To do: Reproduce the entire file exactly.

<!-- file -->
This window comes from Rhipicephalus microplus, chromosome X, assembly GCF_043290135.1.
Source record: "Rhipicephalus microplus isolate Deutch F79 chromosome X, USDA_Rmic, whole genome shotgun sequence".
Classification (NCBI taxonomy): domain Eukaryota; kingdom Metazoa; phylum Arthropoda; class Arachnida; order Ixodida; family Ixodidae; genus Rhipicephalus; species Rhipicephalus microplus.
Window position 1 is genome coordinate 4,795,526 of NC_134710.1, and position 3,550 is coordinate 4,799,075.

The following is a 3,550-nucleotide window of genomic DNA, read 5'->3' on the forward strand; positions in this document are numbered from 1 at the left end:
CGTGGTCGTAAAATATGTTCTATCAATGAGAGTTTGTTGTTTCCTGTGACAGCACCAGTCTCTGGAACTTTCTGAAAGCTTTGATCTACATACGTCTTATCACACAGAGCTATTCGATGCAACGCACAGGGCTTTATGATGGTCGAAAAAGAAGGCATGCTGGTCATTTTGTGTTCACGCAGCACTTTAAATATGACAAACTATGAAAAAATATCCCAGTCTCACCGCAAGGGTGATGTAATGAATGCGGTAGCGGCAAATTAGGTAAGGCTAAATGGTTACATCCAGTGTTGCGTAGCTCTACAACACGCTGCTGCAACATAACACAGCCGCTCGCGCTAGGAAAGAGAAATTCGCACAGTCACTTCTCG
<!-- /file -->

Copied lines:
This window comes from Rhipicephalus microplus, chromosome X, assembly GCF_043290135.1.
Source record: "Rhipicephalus microplus isolate Deutch F79 chromosome X, USDA_Rmic, whole genome shotgun sequence".
Classification (NCBI taxonomy): domain Eukaryota; kingdom Metazoa; phylum Arthropoda; class Arachnida; order Ixodida; family Ixodidae; genus Rhipicephalus; species Rhipicephalus microplus.
Window position 1 is genome coordinate 4,795,526 of NC_134710.1, and position 3,550 is coordinate 4,799,075.

The following is a 3,550-nucleotide window of genomic DNA, read 5'->3' on the forward strand; positions in this document are numbered from 1 at the left end:
CGTGGTCGTAAAATATGTTCTATCAATGAGAGTTTGTTGTTTCCTGTGACAGCACCAGTCTCTGGAACTTTCTGAAAGCTTTGATCTACATACGTCTTATCACACAGAGCTATTCGATGCAACGCACAGGGCTTTATGATGGTCGAAAAAGAAGGCATGCTGGTCATTTTGTGTTCACGCAGCACTTTAAATATGACAAACTATGAAAAAATATCCCAGTCTCACCGCAAGGGTGATGTAATGAATGCGGTAGCGGCAAATTAGGTAAGGCTAAATGGTTACATCCAGTGTTGCGTAGCTCTACAACACGCTGCTGCAACATAACACAGCCGCTCGCGCTAGGAAAGAGAAATTCGCACAGTCACTTCTCG